Don't waste your time if: You lose patience easily. Finding information required work, one reviewer said.

What our CEOs had to say: "Good teaching site," commented one reviewer. Another tester said that the site provided good basic steps for beginners by breaking the speaking process into these categories: assess, analyze, research, organize, and deliver. "The interactive exercises, notes from the instructor, real audio, and resources make this one a winner," said that reviewer.

What you should know: Allyn & Bacon is a publisher of professional resources and college textbooks, which may be why some of the material is geared toward teachers of public speaking.

Our panelists
Bruce Helmer is president of Wealth Enhancement Group, based in Wayzata, Minn. He's a frequent lecturer on personal financial issues and has developed and taught courses to financial professionals.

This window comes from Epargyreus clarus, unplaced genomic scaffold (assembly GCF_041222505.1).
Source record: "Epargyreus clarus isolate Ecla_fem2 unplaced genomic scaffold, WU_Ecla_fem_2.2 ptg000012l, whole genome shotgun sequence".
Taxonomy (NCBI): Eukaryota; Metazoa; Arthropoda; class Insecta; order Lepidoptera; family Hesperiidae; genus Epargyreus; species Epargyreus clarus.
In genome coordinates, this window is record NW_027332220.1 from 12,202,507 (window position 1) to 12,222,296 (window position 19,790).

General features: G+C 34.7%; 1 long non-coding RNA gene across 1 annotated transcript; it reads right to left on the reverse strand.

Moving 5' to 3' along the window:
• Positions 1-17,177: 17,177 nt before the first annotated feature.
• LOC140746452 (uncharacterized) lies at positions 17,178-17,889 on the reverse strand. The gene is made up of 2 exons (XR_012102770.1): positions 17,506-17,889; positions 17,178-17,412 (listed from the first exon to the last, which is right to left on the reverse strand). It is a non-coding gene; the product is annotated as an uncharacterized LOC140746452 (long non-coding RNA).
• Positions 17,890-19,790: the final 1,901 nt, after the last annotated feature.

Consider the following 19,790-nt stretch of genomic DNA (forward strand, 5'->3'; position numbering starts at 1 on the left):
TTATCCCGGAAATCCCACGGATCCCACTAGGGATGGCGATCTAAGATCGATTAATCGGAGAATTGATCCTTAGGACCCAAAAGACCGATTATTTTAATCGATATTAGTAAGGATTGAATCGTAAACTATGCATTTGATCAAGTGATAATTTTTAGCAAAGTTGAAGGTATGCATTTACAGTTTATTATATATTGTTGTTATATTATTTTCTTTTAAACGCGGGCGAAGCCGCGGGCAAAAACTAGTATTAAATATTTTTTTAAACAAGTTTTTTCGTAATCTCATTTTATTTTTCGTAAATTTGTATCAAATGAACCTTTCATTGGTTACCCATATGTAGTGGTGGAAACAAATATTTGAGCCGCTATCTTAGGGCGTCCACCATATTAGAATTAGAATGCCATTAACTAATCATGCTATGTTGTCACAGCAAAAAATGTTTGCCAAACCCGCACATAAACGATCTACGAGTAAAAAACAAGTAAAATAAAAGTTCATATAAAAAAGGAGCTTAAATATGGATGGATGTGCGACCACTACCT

Bill Imada is president and CEO of Imada Wong Communications Group Inc., a Los Angeles-based firm that specializes in marketing to the Asian-Pacific community in the United States. He speaks about ethnic marketing and communications.

Joyce Weiss is a motivational speaker, author, and consultant based in West Bloomfield, Mich. She's the author of Full Speed Ahead: Become Driven by Change and Take the Ride of Your Life!

Rachael King is a freelance writer based in Glen Ridge, N.J.

The savvy entrepreneur's guide to online public-speaking sites

Strengths Likely
quality/quantity Quick information The novice Excellent Information about using visual aids; audio features Salespeople, meeting planners Good to excellent Practical advice for writing speeches Beginners Fair to good Basic steps and interactive exercises Beginners to professionals Good to excellent

Please e-mail your comments to